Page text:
Betsy grew up on the corner of Grand Street and Pickwick Avenue, in the Rountree Neighborhood: an eclectic, century-old, sidewalked, tree-canopied, university area in Springfield, Missouri. She lived there through college, until we were married in 1986. After a few years away, we ended up settling back in Rountree about 20 years ago. We befriended Johnny and Terry Wilkinson. They lived four doors down from us in a big old house on an oversized lot. It was the house Johnny grew up in. In the 1970s, lots of homeowners in established neighborhoods were taking down crown moldings and covering up wood floors with shag carpet. When many started to flee center city for the modern subdivisions, Johnny’s mom, Virginia, said she wanted to move to the “country” too. Johnny’s dad, Richard, bought the houses directly to the north and south, tore them down, and installed a split rail fence around the property. “There, I brought the country to you,” he told Virginia.fullsizeoutput_22b2

After Richard and Virginia passed away, Johnny and Terry came home to that big old house on Weller Avenue. Johnny had played guitar for Elvis the last 10 years of Presley’s life, then bounced around to different parts of the country. fullsizeoutput_22b4After he returned home, Johnny discovered he was dying of cancer. I helped them take care of some things around the house, but mostly I sat and listened to Johnny tell the greatest stories. He died six years ago, and it was heartbreaking. I tried to help Terry around the house after he was gone. Sadly, her health started to fade a couple of years after Johnny passed and she was struggling to take care of everything herself. For some time we had offered to buy one of their extra lots, but she had always declined. I offered again, and this time she accepted.

I encouraged her to have a realtor friend of hers determine a fair market value for the property, and we bought it in April, 2016. We planned to start building a house in a few months that would generally follow the model of a 1920s bungalow and look like it fit in the neighborhood. Terry was very excited that she would be able to sit in her window and watch the progress. We were about ready to break ground in November, then the election happened. All the emotions of that moment, and the nearly unprecedented divisiveness in the country made it feel like the wrong time to be thinking about things like new construction projects. So, Betsy and I left everything behind and began our journey. One year on the road ended up being more than two years away from Rountree. We decided to return and try to (re)build our new life in our old neighborhood, but we had to start the project without Terry’s watchful eye. She had died of cancer while we were on the road.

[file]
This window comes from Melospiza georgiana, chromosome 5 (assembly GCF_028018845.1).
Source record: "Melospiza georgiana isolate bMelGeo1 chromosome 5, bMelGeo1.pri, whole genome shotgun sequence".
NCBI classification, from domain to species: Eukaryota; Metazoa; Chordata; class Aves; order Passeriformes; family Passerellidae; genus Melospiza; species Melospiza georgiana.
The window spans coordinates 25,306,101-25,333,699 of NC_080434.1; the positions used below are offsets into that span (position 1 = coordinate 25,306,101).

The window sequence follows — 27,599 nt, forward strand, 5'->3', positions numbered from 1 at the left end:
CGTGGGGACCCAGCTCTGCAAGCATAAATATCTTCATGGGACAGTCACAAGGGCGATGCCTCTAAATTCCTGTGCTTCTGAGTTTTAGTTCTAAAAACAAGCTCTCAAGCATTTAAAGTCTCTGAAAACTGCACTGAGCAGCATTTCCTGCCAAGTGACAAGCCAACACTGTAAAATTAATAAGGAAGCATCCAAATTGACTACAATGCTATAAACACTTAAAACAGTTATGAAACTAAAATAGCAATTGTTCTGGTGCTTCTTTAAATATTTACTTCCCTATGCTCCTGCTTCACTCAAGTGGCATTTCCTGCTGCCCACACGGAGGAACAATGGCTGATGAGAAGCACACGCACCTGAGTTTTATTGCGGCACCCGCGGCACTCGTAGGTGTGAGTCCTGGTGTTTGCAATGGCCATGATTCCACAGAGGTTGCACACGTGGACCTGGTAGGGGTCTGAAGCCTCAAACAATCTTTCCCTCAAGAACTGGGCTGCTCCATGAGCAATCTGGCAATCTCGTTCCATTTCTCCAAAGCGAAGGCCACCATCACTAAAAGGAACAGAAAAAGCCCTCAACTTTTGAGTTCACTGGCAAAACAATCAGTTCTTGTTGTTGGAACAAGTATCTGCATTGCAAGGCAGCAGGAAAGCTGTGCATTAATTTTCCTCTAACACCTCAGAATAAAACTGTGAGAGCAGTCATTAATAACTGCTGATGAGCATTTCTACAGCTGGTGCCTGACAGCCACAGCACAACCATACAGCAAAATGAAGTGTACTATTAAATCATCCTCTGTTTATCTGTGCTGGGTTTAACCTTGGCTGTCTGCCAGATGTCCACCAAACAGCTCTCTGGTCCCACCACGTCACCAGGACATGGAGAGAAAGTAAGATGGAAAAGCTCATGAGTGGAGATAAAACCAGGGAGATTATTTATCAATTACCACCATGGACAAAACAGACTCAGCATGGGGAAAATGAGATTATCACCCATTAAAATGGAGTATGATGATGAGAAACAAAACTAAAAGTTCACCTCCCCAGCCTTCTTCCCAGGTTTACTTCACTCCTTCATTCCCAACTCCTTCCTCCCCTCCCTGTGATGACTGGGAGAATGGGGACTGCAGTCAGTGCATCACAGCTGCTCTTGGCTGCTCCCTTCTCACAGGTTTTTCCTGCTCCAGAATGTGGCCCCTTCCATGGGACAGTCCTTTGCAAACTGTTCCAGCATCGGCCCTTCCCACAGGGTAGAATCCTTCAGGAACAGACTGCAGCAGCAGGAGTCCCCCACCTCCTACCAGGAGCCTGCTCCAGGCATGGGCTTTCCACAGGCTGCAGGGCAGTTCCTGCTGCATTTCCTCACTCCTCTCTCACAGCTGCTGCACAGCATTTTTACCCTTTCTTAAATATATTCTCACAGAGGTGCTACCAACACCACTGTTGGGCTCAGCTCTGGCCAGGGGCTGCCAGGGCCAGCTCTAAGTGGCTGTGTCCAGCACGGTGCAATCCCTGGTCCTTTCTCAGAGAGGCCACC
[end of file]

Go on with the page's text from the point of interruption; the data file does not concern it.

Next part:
We broke ground in September, 2018. Through the expert design and execution of Adrian Rhoads and his crew, we were able to move in this week. We will always be mindful of Johnny and Terry, and feel their loss. But, it’s good to be home.

I apologize for my lack of video production skills, but here’s a rudimentary time lapse of the project.

We have been preoccupied with this project the past few months, but I promise we are moving forward with Something Gigantic. Look for more updates soon!

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